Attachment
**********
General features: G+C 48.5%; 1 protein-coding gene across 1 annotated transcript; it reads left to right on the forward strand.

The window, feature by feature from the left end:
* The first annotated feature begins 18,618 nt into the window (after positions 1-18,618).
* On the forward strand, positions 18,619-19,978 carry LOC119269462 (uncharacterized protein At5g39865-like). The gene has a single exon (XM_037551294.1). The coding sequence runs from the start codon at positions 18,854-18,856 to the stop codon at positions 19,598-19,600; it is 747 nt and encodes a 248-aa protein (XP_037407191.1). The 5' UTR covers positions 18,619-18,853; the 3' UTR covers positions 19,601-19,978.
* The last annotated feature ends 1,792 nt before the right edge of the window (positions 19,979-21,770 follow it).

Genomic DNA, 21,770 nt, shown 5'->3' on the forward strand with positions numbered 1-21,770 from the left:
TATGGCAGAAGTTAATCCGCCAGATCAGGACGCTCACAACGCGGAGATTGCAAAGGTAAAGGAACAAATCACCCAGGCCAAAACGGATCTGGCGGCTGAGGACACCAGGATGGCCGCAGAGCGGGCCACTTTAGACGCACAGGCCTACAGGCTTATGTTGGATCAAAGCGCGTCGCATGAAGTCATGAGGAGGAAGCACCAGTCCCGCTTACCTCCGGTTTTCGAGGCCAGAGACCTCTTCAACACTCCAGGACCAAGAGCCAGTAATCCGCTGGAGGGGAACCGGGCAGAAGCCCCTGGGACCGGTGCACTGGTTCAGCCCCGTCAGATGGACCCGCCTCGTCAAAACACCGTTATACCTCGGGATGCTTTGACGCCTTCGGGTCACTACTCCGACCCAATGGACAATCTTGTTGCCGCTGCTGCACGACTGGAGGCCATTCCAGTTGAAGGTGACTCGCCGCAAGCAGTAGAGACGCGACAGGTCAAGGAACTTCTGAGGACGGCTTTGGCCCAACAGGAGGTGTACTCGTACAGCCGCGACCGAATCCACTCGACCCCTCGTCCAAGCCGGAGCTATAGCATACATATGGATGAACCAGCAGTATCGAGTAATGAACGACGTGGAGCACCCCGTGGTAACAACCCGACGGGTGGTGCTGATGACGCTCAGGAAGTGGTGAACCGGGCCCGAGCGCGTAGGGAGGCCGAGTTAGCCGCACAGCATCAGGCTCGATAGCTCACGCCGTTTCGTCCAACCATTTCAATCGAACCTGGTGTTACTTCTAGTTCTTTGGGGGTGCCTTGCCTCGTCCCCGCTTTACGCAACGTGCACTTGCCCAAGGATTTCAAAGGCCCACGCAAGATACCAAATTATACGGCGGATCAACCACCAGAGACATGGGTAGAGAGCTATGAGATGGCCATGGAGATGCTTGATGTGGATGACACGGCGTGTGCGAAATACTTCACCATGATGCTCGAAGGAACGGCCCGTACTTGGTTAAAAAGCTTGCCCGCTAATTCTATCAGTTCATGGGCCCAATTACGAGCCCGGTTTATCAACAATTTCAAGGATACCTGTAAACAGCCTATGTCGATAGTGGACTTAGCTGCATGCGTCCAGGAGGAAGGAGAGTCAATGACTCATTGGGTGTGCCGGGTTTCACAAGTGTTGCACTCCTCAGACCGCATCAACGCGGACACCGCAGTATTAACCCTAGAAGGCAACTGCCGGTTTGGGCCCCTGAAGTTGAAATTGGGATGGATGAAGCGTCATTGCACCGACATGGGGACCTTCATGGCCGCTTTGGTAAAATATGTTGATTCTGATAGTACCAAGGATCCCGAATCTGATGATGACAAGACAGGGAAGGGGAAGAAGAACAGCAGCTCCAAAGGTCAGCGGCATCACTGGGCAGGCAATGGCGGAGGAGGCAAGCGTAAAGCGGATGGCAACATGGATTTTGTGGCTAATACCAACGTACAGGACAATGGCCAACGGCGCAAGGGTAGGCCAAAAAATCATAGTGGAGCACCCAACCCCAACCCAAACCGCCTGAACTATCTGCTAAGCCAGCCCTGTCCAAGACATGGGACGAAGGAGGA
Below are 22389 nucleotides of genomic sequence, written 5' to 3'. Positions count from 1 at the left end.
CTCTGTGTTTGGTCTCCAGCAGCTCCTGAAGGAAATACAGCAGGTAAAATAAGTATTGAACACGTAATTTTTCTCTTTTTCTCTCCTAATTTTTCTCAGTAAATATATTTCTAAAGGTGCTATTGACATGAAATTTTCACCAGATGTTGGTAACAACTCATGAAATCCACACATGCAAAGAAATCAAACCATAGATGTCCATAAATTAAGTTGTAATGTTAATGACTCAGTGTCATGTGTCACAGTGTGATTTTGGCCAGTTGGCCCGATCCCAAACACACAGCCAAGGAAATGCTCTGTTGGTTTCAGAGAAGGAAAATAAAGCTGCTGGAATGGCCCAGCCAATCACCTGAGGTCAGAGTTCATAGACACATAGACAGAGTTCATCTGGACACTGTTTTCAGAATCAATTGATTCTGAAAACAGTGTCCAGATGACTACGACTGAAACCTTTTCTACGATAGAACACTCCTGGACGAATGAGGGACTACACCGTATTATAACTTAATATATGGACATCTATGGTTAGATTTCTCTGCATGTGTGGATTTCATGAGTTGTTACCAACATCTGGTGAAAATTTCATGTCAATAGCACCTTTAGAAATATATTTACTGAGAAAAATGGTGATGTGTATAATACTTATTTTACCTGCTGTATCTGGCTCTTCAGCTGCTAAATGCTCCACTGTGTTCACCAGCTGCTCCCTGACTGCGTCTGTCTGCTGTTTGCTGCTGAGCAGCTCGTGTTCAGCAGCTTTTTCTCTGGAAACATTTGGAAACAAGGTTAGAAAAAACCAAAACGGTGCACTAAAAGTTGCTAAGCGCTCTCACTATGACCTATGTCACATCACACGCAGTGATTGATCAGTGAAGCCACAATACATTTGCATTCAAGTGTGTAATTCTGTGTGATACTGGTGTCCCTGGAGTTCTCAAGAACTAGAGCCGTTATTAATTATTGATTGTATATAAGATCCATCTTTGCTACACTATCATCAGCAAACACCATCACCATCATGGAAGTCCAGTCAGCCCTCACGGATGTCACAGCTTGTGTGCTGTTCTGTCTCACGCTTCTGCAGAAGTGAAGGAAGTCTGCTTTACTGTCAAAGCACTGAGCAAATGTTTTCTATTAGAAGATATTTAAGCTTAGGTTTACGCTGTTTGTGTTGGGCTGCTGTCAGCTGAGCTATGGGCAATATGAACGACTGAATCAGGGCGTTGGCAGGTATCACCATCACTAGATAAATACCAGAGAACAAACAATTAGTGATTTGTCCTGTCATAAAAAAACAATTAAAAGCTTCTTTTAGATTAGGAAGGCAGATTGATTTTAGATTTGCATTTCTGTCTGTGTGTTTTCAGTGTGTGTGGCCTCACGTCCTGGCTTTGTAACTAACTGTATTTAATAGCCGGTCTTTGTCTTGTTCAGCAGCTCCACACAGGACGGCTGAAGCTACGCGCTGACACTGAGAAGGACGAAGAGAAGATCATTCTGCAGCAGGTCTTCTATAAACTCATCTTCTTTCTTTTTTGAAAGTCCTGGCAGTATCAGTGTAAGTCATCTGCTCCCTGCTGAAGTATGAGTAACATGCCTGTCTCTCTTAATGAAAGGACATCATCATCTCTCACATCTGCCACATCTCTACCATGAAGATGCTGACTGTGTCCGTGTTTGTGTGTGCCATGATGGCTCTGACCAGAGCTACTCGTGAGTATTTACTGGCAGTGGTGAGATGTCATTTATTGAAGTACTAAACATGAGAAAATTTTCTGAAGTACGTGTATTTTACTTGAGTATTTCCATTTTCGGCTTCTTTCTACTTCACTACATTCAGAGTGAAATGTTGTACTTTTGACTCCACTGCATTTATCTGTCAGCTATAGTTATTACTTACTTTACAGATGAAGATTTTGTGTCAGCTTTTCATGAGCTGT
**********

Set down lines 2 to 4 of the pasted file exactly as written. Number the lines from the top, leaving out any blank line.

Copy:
The window, feature by feature from the left end:
* The first annotated feature begins 18,618 nt into the window (after positions 1-18,618).
* On the forward strand, positions 18,619-19,978 carry LOC119269462 (uncharacterized protein At5g39865-like). The gene has a single exon (XM_037551294.1). The coding sequence runs from the start codon at positions 18,854-18,856 to the stop codon at positions 19,598-19,600; it is 747 nt and encodes a 248-aa protein (XP_037407191.1). The 5' UTR covers positions 18,619-18,853; the 3' UTR covers positions 19,601-19,978.